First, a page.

Did you know that a third of Federal Employees are veterans? Any cuts to federal employees will cut the pay and retirement benefits for hundreds of thousands of veterans who are federal employees. (If you are a veteran, please tell them you were proud to serve you country in the military and you are just proud serving the America people as a federal employee in NAME YOUR CITY)

The bottom line is that this budget takes from services that working families depend on, and lines the pockets of huge contractors and tax cuts for huge corporations.

Transgender Inclusive Workplace:

AFGE Women's and Fair Practice Departments have developed a Transgender inclusive workplace model policy that locals can use. We have a transgender law center on the policy which includes definition, specific policies and procedures, and a sameple workplace transition plan.  Workplace protections for lesbian, gay, bisexual, and transgender (LGBT) workers have been brought to the forefront in government agencies and state legislatures.  AFGE Pride Progamd that supports LGBT workers around the country.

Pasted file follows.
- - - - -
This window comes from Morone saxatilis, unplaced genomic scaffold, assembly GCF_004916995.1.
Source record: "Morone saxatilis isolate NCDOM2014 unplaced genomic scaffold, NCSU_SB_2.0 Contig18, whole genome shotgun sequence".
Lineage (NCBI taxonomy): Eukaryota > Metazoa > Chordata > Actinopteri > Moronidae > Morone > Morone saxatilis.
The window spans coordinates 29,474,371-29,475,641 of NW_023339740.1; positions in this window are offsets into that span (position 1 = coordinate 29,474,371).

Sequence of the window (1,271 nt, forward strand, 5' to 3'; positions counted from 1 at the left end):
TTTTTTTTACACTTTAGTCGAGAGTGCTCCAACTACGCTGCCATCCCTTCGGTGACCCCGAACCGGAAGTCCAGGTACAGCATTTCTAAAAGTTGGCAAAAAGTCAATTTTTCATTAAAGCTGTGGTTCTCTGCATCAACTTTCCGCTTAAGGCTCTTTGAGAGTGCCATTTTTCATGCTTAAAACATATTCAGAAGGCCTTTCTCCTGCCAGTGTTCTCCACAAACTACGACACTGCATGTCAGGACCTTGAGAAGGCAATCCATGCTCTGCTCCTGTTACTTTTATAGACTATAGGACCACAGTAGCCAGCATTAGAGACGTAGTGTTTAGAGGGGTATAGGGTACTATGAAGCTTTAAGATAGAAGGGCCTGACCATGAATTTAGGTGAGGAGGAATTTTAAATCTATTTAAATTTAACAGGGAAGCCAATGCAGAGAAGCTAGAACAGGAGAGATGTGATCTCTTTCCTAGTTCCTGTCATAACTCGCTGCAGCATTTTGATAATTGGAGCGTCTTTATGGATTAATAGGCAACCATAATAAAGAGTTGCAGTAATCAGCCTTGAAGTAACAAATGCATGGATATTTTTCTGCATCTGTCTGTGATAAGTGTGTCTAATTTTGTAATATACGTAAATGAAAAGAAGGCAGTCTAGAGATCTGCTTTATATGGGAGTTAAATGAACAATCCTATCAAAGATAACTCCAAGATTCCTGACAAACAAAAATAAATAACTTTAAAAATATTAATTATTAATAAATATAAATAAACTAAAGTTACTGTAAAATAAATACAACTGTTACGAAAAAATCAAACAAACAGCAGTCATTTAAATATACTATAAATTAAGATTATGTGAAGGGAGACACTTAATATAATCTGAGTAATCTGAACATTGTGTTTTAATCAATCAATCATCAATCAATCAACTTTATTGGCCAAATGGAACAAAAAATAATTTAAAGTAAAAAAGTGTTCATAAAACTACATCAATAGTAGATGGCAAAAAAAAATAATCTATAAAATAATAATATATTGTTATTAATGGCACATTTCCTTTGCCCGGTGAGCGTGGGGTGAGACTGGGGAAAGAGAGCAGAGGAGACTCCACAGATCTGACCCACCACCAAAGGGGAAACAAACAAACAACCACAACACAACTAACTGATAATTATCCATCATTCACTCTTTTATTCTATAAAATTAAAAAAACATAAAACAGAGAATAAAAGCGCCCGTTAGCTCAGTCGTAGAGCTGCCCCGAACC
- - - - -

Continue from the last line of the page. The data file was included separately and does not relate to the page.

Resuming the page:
Congress trying to GUT THE CIVIL SERVICE:

The PAGE Act

The popular narrative used by Washington insiders is that the federal government is inefficient and its workers are held responsible for the work that is done. The truth is that the rules currently in place don’t prevent the government from firing bad employees. They make sure punishments against bad employees are justified and good employees aren’t punished wrongly or unfairly.  

The HOLMAN Rule:

In one of their first acts this year, the House of Representatives voted to dust off a rule from the 1870's that allows them to reduce the number of federal employees. This means that any Representative can single out a civil servant who disagrees with them politically, and end their career. It’s been called “a backdoor way … to dismantle the federal workforce,” by Rep. Gerry Connolly of Virginia, and will also allow Congress to reduce pay for government workers  — down all the way to just $1 if they so choose.